The Colour of Stars

Nice split ten-incher of openly “cosmic” synth music, produced as a collaboration between Mads Emil Nielsen and Hanno Leichtmann. The A side of Constellation (ARBITRARY 12) was created by Nielsen in his Copenhagen studio based on improvisations on the Buchla synth at EMS in Stockholm, which he edited and pared down into this series of punchy extracts and then layered in some orchestra samples. It may not go anywhere, but it’s a nice four-minute glimpse into infinite space from the safe vantage point of the viewing port on your 1960s-styled space rocket. May represent a more approachable side of this versatile Danish composer, who is also known for his complex and abstruse collaborations in the Framework series. The longer B side is a remix of the above, credited to Chromacolor, but is in fact Hanno Leichtmann working in his Berlin studio. Actually it’s more of an intensive remaking and refashioning of the track, as Leichtmann has brought in a number of additional instruments – vibraphone, Fender Rhodes electric piano, and a “guitaret”, an obscure instrument from the early 1960s made by Hohner. Apparently it was a sort of electric lamellophone, and worked by striking metal reeds (maybe a bit like a thumb piano). Leichtmann’s choices have a conceptual link of sorts – they’re all instruments that get results by vibrating or striking metal. Six minutes of pleasant poppy ambient are the result; Leichtmann has also created serious minimal art-music in the past, such as his Minimal Studies for Mikroton in 2013. (04/04/2021)

Polish rock band from Gdansk Trupa Trupa here with their latest release B Flat A (GLITTERBEAT GBLP122) … not quite as experimental as Stare Tasmy nor as thuggish as The Kurws, nor as bleak as Schröttersburg. Rather than alienate or shock us, this four-piece aim to please their audience, and are not averse to song-form and melody; this particular album thus descends quite quickly into trite and maudlin ditties, despite a promising opening of hard-and-fast rockers. Even so, there’s an undercurrent of anxiety and fretsome neurosis running through it all which I like, often expressed in the form of minor chords and hollow, barking vocals expressing worry and doubts. Trupa Trupa combine a feeling for edgy art-rock with jangly guitar chords derived from psychedelic rock. Competent delivery and good playing; they strive very hard to be contemporary and meaningful, yet still end up rather dour and defeated. (22/02/2022)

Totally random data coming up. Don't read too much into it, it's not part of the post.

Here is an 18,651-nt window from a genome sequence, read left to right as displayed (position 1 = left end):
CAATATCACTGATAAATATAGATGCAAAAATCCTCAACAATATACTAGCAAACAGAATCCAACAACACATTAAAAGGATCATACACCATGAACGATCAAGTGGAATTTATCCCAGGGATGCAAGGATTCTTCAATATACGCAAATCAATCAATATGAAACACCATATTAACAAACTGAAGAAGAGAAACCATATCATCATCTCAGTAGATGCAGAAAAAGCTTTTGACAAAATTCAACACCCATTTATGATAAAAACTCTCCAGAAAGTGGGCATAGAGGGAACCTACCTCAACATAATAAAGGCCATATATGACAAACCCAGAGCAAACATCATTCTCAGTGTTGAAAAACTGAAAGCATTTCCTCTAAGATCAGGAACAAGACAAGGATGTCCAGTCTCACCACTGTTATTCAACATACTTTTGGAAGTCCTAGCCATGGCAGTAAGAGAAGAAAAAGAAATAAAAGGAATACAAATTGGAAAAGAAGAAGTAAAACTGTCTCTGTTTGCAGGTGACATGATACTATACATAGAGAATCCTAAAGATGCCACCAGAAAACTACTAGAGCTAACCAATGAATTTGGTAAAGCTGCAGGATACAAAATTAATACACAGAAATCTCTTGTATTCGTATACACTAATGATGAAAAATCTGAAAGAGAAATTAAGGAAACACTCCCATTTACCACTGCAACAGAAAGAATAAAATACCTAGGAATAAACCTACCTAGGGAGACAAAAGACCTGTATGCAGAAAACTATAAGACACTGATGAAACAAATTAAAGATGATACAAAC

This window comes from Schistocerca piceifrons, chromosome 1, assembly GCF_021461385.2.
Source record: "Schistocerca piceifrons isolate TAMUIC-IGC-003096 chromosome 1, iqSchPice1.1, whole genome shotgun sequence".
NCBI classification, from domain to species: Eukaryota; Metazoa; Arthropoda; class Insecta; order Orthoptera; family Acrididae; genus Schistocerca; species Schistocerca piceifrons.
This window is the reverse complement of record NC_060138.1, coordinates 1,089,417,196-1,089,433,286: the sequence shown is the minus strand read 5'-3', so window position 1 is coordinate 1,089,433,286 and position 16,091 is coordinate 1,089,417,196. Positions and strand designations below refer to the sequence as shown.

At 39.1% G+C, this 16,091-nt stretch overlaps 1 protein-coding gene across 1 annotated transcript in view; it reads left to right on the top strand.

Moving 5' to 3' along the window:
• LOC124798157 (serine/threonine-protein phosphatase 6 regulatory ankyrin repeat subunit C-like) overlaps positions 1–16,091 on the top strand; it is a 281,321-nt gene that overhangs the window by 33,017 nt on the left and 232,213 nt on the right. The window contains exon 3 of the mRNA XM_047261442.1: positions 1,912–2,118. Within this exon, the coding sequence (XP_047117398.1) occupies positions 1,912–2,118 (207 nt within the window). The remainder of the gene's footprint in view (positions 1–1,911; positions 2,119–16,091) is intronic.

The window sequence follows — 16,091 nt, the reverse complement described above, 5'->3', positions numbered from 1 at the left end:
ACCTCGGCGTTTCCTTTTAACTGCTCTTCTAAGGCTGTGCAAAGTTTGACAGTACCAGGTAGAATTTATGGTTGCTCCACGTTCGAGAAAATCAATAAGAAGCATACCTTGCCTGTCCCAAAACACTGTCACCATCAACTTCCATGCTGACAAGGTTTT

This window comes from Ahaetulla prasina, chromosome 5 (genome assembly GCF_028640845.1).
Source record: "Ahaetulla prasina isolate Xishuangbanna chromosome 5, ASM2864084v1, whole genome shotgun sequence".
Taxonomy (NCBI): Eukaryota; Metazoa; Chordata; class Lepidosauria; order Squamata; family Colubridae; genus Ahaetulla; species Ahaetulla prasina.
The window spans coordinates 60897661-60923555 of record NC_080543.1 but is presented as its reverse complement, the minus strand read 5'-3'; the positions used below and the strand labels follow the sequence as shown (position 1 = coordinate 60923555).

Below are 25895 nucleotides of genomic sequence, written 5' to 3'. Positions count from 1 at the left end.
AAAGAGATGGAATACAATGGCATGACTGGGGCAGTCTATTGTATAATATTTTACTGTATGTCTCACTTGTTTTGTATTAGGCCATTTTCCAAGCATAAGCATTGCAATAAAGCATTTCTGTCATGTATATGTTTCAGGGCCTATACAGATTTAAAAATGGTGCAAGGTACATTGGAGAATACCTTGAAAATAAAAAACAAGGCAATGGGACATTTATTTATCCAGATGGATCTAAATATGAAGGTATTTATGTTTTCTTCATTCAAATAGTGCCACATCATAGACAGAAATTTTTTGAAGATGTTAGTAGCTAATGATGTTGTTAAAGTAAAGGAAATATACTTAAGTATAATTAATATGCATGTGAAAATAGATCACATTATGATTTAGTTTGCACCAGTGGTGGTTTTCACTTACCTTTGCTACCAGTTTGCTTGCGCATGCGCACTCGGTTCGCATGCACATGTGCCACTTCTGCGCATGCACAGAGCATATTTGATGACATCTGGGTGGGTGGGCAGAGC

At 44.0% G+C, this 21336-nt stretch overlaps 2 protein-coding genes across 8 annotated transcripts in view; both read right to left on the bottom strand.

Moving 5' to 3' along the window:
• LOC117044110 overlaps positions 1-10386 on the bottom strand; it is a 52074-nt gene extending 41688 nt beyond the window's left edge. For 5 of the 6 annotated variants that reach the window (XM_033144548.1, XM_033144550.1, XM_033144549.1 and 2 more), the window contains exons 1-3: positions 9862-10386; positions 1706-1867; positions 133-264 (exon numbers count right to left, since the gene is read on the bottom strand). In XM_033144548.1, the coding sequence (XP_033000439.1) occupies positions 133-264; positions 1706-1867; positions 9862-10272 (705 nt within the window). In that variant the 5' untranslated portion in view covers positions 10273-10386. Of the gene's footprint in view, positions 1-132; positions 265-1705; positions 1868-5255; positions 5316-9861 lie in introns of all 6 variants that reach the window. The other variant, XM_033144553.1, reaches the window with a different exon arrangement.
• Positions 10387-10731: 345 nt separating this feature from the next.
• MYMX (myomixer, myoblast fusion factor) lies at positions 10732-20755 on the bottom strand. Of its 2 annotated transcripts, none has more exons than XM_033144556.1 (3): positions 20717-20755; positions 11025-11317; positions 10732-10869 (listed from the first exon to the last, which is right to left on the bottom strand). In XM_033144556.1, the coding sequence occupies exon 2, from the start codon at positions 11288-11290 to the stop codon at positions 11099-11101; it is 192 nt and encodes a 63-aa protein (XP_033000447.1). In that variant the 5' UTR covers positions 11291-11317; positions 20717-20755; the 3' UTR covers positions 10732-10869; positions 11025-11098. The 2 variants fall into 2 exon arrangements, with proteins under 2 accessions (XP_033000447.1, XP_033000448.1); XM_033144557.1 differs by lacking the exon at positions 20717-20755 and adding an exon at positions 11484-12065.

Good set of organ and synth drones on Arch Of Motion (THANATOSIS PRODUKTION THT10) by the Swedish composer / improviser Linnéa Talp. She’s been evolving a musical method based on the rhythms of her own body, especially breathing and listening, and in this approach she follows a number of other prominent women musicians such as Pauline Oliveros and Mia Zabelka. The recordings were made on various pipe organs at churches in Sweden, although she also uses the Buchla synth; we are reminded of she taught herself how to play this complex instrument by relying on her “child-like openness” which allowed her to create music free from pre-conceived ideas; she used the same open-mindedness when she stepped up to the manuals on the church organs. Where Talp differs from some minimalists is her concision and brevity; these pieces are mostly short 4-5 minute works. Her titles, and explications, make explicit reference to the rhythms of breathing in and breathing out. Mostly a solo record I think, although noted European improvisers (including Martin Kuchen) join her on one or two pieces, with vocals, flute, trombone, piano, and guitar. Suitably solemn cover artwork seems to evoke angels, or statues of angels. (04/04/2022)

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